At UCLA, the new program is expected to bring $7.2 million in federal research funds over four years and tap the resources of UCLA's genetic medicine program, particularly its Clinical Genomics Center, one of only three nationwide of its kind. Using a simple blood sample from a patient and both parents, massively parallel computing techniques search the exome -- the 37 million base pairs in 20,000 genes where most known genetic disorders are thought to arise -- to pinpoint the genetic variation responsible for causing a patient's disease.
Such discoveries sometimes point to existing therapies or treatments that can manage a patient's condition, lessen his or her suffering or clarify the prognosis, said UCLA's Dr. Stanley Nelson, one of the directors of the UCLA mystery-disease program now set for expansion.
The discoveries often help elucidate the basic molecular processes at work in a patient's disease -- and others like it, Nelson added. That can guide pharmacology researchers in developing new treatments for such disorders.
As scientists increasingly discern the roles and functions of unexplored genes, they are sure to happen upon unexpected discoveries, Nelson added in an interview. The discovery of a genetic basis for a sick infant's failure to gain weight, for instance, might shed light on the processes that start the ball rolling in child obesity, he suggested. That, in turn, might lead to ways to address a nationwide public health scourge.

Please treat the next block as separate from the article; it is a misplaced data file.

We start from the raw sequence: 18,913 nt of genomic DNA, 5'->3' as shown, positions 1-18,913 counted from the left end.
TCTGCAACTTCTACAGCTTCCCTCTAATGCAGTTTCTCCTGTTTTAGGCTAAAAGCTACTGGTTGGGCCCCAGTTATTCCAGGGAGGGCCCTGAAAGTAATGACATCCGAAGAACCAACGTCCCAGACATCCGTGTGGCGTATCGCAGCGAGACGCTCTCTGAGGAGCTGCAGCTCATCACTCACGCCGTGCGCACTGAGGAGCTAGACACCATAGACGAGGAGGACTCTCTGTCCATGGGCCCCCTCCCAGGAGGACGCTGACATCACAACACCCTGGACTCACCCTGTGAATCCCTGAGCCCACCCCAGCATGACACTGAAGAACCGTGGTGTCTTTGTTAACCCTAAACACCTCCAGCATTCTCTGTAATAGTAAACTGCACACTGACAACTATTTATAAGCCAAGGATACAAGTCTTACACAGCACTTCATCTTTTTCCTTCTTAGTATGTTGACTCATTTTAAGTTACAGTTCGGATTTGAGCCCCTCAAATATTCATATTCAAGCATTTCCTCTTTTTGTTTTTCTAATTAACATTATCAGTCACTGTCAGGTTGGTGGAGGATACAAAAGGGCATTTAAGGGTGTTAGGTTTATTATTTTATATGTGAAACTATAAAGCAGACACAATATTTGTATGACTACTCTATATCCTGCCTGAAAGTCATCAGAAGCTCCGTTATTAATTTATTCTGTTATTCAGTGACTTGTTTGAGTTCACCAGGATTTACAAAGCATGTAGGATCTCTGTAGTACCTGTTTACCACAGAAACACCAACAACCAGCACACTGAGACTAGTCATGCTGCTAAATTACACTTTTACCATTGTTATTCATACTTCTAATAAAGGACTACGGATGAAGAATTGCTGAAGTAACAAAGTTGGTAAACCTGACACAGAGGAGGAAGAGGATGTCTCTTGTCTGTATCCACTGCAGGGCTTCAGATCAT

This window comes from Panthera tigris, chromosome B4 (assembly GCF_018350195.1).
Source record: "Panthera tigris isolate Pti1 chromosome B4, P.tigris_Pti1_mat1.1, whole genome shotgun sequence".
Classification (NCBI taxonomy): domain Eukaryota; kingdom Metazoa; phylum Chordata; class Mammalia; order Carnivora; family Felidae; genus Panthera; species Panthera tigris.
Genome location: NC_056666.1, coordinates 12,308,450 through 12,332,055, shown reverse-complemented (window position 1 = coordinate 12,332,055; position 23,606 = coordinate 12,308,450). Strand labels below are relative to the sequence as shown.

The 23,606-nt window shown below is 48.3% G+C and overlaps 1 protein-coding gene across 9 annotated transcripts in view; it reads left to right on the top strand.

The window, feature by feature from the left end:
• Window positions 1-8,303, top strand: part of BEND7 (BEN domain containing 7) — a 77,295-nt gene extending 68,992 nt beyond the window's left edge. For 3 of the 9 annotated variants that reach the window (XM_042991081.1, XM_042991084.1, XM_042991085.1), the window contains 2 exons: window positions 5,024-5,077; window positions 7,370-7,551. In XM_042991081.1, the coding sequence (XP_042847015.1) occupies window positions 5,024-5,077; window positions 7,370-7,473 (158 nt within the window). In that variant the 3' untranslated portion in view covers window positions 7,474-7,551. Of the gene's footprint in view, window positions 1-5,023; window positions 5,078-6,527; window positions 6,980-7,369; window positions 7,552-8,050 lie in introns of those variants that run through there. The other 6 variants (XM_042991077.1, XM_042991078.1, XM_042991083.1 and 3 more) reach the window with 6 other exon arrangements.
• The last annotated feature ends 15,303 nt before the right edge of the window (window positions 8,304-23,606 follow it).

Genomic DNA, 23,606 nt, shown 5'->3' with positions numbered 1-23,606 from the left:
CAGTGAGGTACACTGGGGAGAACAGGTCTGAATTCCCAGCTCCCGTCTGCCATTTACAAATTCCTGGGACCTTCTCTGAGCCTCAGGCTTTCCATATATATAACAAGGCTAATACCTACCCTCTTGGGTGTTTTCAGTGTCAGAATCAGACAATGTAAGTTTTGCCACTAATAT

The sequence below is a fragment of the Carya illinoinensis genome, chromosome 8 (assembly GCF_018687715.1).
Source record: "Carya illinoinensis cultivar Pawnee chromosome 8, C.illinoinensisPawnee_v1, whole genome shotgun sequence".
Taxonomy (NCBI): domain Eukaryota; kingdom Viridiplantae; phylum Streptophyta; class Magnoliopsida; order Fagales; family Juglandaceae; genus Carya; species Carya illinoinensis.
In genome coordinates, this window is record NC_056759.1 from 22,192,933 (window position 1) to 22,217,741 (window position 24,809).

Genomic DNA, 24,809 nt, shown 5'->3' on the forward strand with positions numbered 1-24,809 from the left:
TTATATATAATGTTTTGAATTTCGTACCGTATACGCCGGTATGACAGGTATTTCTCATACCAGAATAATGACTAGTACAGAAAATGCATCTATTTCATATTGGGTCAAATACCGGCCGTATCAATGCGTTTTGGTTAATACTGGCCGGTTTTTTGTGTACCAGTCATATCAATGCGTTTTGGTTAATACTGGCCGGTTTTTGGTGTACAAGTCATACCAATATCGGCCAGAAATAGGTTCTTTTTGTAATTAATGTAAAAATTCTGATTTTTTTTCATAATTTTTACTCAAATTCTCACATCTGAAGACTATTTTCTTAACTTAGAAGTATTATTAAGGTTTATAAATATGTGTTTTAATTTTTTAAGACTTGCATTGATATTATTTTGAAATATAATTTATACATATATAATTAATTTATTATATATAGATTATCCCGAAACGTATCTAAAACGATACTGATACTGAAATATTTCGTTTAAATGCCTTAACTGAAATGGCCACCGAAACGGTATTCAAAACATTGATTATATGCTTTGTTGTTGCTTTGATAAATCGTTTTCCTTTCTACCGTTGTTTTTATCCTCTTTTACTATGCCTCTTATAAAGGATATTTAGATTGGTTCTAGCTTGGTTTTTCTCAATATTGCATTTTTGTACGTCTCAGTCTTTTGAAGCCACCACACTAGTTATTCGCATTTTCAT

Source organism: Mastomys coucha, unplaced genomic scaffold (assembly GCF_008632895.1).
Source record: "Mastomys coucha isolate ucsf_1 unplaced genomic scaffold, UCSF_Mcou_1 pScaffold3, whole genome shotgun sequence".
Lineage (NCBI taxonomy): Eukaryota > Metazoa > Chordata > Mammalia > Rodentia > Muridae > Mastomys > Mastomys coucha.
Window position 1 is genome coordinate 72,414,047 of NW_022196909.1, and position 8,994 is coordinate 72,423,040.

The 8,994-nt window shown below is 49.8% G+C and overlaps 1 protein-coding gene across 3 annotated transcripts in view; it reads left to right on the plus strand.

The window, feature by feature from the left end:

Finally, for anguished families confronted with a very sick child and a disease of unknown origin, such discoveries can set a course for future family-building free of the disease, Nelson added.
One family turned to Nelson and his colleagues with the mystery of an infant child whose brain was under constant assault by seizures -- a disorder for which there was no family history. The UCLA clinicians were able not only to identify the infant's seizure disorder as a genetic condition; they also pinpointed the exact location of the genetic mutation responsible for the condition, which was ultimately fatal.
If the parents choose to try for another child and are willing to undergo in vitro fertilization, that information can be used to look for the mutation in the embryos created, and choose only those without it for implantation.
"We're being asked to close the diagnostic odyssey" for these patients, said Nelson, a professor of human genetics whose research explores the genetic bases of cancers, neuropsychiatric disorders and muscular dystrophy. "Now we have the tools in routine clinical practice where we can and should be able to figure it out."
Harvard Medical School will serve as the coordinating center of the newly enlarged Undiagnosed Diseases Network. Investigators there will develop a set of common practices across the network so that member institutions select, evaluate and diagnose patients in similar ways. Network members will collect and share data.
No patient will be turned away from participation in the Undiagnosed Diseases Network because he or she lacks health insurance coverage.
At UCLA, all patient studies will take place at the university's Clinical Translational Research Center of the Clinical and Translational Science Institute on campus. UCLA will begin accepting applications in the fall.